The Scorpio Races by Maggie Stiefvater

This book is going to be huge.  Get your pre-orders in and block off some time on October 18th. This is a book you won’t be able to put down so you will have to read it straight through in one sitting.

The Scorpio Races is like nothing I have read before. The Scorpio Races is a stand-alone fantasy novel that Stiefvater says has been in her head for many years. The time that this story had to percolate in her imagination resulted in pure perfection. The prose is magical and haunting. The characters are true and life-like. The setting will surround you, with fog settling around you and drops of saltwater sticking to your skin.

Kate “Puck” Connolly lost her parents to the capaill uisce , the water horses, many years ago. She and her two brothers have been struggling to survive ever since.  They barely make ends meet on the tiny island they call home.  When her oldest brother announces that he is leaving to go to the mainland, Puck is stunned and heartbroken.  In a crazy bid to keep him home longer, she enters the Scorpio Races.  Every November, the capaill uisce wash upon shores of the island. The water horses are deadly, but the lure to tame one long enough to ride in the Scorpio Races is hard to resist for the island residents.  The promise of prize money has tempted many young men, including her brother’s friends. But  Kate swore to have nothing to do with the capaill uisce after her parents’ death.  Instead, she  enters the race as the first female rider in the race’s history, but plans to ride her own horse, Dove.

And then there is Sean.  Strong, silent, and the island’s most famous resident.  He is the returning champion of the Scorpio Races and he and his water horse, Corr, are known far and wide.  But Sean is silently struggling.  He wants to free himself from his overbearing employer but won’t leave his job without Corr, who belongs to the stable.  Winning this year’s Scorpio Races will win them both their freedom.

Sean and Puck meet while training for the races.  But don’t think this is just a love story.  It’s so much more than that.  The center of the story is that both Puck and Sean’s futures hinge on how well they do in the race.  But only one can win.  And while there is tension between the two, Stiefvater’s tale is about the water horses.  I was not familiar with the mythology of water horses before picking up this ARC and that made the story all the more delicious.  I had no idea what was coming.  I fell in love with the gorgeous and deadly water horses, and I’ve been reading everything I can about them ever since I finished the book.  Stiefvater’s prose is haunting and I could hear the hooves pounding on the beach while the waves crashed in the background.  The world-building is spot-on and the atmosphere will haunt you.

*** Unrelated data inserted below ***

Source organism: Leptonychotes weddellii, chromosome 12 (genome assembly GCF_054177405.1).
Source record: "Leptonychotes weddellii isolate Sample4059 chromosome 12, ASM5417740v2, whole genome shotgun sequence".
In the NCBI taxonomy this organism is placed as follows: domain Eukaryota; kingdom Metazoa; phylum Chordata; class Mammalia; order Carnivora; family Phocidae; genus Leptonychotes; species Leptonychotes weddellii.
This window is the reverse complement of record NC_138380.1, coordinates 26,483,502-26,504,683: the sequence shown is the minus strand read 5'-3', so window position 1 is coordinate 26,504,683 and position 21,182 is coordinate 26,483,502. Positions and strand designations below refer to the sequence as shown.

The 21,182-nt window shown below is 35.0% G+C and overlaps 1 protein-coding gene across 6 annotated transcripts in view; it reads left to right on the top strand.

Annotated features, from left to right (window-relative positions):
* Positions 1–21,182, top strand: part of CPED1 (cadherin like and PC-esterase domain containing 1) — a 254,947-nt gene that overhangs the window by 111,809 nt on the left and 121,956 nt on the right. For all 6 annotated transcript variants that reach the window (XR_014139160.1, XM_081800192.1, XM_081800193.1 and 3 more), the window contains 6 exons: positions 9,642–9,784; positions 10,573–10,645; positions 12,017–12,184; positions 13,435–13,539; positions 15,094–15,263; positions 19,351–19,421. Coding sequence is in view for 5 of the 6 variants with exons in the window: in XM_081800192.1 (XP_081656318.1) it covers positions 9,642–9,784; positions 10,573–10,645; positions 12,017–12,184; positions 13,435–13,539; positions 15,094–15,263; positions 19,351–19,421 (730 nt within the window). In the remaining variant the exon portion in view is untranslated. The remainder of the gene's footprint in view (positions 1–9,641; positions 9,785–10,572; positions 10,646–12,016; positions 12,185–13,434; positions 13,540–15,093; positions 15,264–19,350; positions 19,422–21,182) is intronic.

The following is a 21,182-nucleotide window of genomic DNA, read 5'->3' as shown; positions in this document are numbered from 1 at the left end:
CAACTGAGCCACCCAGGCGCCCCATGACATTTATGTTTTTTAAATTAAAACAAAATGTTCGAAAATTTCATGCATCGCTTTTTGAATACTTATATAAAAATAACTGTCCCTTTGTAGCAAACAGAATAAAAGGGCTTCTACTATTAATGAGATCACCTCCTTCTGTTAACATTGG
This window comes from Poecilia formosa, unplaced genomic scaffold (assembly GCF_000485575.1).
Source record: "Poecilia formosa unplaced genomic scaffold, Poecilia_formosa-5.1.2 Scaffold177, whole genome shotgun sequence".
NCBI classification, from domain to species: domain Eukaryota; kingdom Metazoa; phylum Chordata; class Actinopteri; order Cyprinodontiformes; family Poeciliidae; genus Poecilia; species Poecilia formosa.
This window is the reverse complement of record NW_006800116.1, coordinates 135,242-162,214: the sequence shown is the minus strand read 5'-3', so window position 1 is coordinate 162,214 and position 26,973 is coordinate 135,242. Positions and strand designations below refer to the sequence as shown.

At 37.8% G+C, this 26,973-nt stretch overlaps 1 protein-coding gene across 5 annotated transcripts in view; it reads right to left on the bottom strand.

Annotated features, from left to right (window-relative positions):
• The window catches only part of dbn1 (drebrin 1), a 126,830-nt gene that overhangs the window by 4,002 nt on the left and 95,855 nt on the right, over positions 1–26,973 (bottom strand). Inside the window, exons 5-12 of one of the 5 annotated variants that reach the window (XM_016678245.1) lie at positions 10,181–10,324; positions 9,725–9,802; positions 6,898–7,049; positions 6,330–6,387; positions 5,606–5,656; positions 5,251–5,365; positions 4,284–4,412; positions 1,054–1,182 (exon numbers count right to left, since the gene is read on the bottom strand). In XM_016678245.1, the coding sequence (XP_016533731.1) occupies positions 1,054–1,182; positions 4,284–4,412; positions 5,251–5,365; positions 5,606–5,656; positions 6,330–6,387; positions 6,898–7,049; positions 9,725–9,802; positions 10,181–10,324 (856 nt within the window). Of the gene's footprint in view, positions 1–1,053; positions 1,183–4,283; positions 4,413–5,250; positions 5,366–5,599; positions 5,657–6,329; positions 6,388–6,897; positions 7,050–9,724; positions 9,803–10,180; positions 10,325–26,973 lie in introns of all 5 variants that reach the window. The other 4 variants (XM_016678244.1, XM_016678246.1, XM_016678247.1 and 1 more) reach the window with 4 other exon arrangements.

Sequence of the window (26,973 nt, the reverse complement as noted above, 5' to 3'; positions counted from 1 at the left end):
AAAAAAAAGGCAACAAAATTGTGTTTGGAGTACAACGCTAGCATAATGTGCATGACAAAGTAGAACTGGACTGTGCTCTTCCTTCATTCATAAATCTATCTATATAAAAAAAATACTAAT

This is a book that will fly off the shelves in October.  I have already passed it on to my students, and they took it home this summer to pass around amongst themselves.  I know they are going to love it.  I certainly do!

(I plan to look for some water horses when I am in Ireland later this summer.  😉  )

*ARC courtesy of the publisher at BEA

The Jaguar Stones, Book One: Middleworld by J&P Voelkel

If you have been following my blog for any length of time then you know that I have a special place in my heart for books that focus on Mesoamerica/Mesoamerican culture.  When I saw that Egmont was publishing The Jaguar Stones, Book One: Middleworld by J&P Voelkel, I was very excited. A combination of Percy Jackson and Mayan culture? Sign me up! Thankfully, I was not disappointed. This is a fantastic adventure book that I highly recommend to middle school and YA readers!

Max is looking forward to a summer vacation in Italy. But when his academic parents come home and inform him of a sudden change of plans- they will be canceling the Italian vacation and taking a research trip to the (fictional) country of San Xavier. A seemingly sudden change of heart sends Max to meet them in San Xavier a few weeks later. Max arrives in the rainy country of San Xavier only to find that his parents have disappeared. Mysterious Uncle Ted becomes Max’s de facto guardian, and the search for his parents begins. At the time of their disappearance, they were exploring an ancient Mayan pyramid deep in the rain forest. While things get stranger and stranger, Max soon finds himself lost in the rain forest that may be responsible for his parents’ apparent death.